• The Blackfriars Mosaic was billed the world’s ‘finest mosaic tessellation’ when it was discovered in the 19th century
  • Roman houses were built of stone, dried clay bricks, timber, or a combination of the three
  • Most floors would have been made of compacted earth but some houses contained concrete or mosaic tile floors

What did Roman Leicester look like?

Leicester’s Roman inhabitants lived in a wide variety of houses, ranging from rows of small, simple rectangular buildings built along street fronts (with domestic rooms located behind shops or workshops) to larger, elaborate townhouses built around colonnaded courtyards.

Roman Townhouses

Roman houses were built of stone, dried clay bricks, timber, or a combination of the three. Poorer homes would have had thatched roofs, whilst other buildings used slate or tile. Most floors would have been made of compacted earth but in some houses more important rooms had concrete floors or were decorated with mosaic pavements. Walls and ceilings were rendered with plaster and painted with a variety of effects, including imitation marbling, geometric panels, architectural friezes, figures and foliage.

Part of the 2nd-century Blackfriars Mosaic discovered in 1832

The finest mosaics in Roman Britain

The location of many of Leicester’s Roman townhouses are known about because of the discovery over the last 300 years of dozens of mosaic pavements across the city. Some of these are amongst the finest in Britain, including the Peacock Mosaic found at St Nicholas Street in 1898 (now St Nicholas Circle), which features a magnificent peacock in its central panel; and the Blackfriars Mosaic found at Jewry Wall Street in 1832 (now beneath the viaduct of the former Great Central Railway Station), which has been described as the finest mosaic in Roman Britain because of its high quality craftsmanship and the sophistication of its geometric composition.

The Blue Boar Lane townhouse

The opulence of some of Leicester’s townhouses was apparent during an excavation at Blue Boar Lane in the 1950s (today beneath Vaughan Way and the Travelodge on Highcross Street). Archaeologists discovered parts of a large, remarkably well-preserved house. This was built in the early 2nd century AD and was occupied for around 40 years before it was demolished to make way for the macellum (market hall).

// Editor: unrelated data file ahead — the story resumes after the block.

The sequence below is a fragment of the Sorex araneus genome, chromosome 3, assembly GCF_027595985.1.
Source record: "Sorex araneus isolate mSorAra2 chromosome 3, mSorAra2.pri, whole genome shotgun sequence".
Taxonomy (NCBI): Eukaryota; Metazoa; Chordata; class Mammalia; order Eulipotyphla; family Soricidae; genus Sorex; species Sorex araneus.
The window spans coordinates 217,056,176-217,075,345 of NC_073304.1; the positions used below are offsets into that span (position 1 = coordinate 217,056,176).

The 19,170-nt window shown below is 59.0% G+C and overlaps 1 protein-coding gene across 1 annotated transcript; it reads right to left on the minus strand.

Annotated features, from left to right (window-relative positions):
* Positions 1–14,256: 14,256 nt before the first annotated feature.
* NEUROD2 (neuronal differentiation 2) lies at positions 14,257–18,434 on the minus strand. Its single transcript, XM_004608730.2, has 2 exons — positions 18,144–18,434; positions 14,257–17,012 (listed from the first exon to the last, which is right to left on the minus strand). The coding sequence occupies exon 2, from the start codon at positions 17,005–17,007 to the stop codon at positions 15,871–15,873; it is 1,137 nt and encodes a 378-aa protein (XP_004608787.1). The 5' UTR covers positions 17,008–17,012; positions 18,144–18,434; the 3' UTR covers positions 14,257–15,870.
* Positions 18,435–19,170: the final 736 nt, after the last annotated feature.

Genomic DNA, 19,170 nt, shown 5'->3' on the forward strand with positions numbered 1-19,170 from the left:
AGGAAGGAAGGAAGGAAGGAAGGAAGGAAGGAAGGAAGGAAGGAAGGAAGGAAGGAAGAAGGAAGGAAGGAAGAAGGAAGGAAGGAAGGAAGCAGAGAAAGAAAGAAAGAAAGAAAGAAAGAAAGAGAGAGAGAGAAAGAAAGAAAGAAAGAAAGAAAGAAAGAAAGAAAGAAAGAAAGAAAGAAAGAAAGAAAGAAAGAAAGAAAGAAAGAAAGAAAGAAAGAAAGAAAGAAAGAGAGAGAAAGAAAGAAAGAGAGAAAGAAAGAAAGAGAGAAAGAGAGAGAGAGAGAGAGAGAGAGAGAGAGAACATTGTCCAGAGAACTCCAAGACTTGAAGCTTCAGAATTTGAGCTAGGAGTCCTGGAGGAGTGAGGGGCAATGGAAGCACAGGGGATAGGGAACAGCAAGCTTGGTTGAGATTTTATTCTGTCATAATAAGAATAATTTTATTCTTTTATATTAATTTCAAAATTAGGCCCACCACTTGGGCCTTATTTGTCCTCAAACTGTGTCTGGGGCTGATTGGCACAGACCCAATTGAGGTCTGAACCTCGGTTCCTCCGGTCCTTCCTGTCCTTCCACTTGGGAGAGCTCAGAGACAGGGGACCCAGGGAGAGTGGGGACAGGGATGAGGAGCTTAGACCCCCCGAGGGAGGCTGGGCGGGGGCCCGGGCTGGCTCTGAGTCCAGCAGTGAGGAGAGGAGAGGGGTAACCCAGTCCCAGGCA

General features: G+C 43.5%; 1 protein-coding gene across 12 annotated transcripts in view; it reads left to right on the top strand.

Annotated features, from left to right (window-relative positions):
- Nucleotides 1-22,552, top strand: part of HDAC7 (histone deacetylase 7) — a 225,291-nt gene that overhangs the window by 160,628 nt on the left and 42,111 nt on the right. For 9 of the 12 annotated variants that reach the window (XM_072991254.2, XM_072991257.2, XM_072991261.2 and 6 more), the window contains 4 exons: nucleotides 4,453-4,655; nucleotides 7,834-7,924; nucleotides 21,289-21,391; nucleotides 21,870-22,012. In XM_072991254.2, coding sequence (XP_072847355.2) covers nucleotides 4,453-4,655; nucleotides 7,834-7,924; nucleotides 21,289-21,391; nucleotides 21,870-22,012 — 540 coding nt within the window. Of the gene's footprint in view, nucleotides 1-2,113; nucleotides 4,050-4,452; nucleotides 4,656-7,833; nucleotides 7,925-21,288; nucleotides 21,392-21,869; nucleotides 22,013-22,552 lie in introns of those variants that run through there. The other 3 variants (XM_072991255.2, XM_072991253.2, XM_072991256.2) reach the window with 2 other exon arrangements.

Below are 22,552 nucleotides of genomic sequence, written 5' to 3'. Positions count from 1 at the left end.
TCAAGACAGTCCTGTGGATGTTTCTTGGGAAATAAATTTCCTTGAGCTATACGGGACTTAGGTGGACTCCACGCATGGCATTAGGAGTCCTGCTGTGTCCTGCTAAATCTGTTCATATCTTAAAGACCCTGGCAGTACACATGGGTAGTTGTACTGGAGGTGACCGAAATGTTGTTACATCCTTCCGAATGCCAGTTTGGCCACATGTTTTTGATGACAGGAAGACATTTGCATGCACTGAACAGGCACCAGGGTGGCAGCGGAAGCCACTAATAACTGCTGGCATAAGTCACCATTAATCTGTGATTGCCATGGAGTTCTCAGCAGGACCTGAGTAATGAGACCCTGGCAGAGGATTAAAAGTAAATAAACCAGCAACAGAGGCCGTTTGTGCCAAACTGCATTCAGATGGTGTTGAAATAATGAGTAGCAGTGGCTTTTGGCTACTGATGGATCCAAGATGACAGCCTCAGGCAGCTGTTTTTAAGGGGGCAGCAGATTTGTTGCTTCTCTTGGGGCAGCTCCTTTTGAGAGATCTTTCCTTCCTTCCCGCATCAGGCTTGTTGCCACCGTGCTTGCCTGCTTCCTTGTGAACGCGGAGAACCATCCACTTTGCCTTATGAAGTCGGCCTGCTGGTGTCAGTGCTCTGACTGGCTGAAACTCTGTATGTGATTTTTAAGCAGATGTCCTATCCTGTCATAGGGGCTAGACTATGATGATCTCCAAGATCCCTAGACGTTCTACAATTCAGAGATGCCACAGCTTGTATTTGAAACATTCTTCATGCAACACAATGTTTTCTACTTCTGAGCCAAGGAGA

Two ranges of rooms, floored with concrete or mosaic pavements, were found opening on to a colonnaded courtyard. Clay-brick walls survived to nearly a metre in height above the floor and were still decorated with painted plaster adorned with elaborate architectural and figurative schemes.

Gallery

Roman Leicester

(47- 500) A military fort was erected, attracting traders and a growing civilian community to Leicester (known as Ratae Corieltauvorum to the Romans). The town steadily grew throughout the reign of the Romans.

Medieval Leicester

(500 – 1500) The early years of this period was one of unrest with Saxon, Danes and Norman invaders having their influences over the town. Later, of course, came Richard III and the final battle of the Wars of the Roses was fought on Leicester’s doorstep.

Tudor & Stuart Leicester

(1500 – 1700) The wool trade flourished in Leicester with one local, a former mayor named William Wigston, making his fortune. During the English Civil War a bloody battle was fought as the forces of King Charles I laid siege to the town.

Georgian Leicester

(1700 – 1837) The knitting industry had really stared to take hold and Leicester was fast becoming the main centre of hosiery manufacture in Britain. This new prosperity was reflected throughout the town with broader, paved streets lined with elegant brick buildings and genteel residences.

Edwardian Leicester

(1901 – 1910) Electric trams came to the streets of Leicester and increased literacy among the citizens led to many becoming politicised. The famous 1905 ‘March of the Unemployed to London’ left from Leicester market when 30,000 people came to witness the historic event.

Early 20th Century Leicester

(1910 – 1973) The diverse industrial base meant Leicester was able to cope with the economic challenges of the 1920s and 1930s. New light engineering businesses, such as typewriter and scientific instrument making, complemented the more traditional industries of hosiery and footwear manufacturing.

Modern Leicester

(1973 – present day) Industry was still thriving in the city during the 1970s, with the work opportunities attracting many immigrants from all over the world. While industry has declined in recent years, excellent transport links have made Leicester an attractive centre for many businesses. The City now has much to be proud of including its sporting achievements and the richness of its cultural heritage and diversity.

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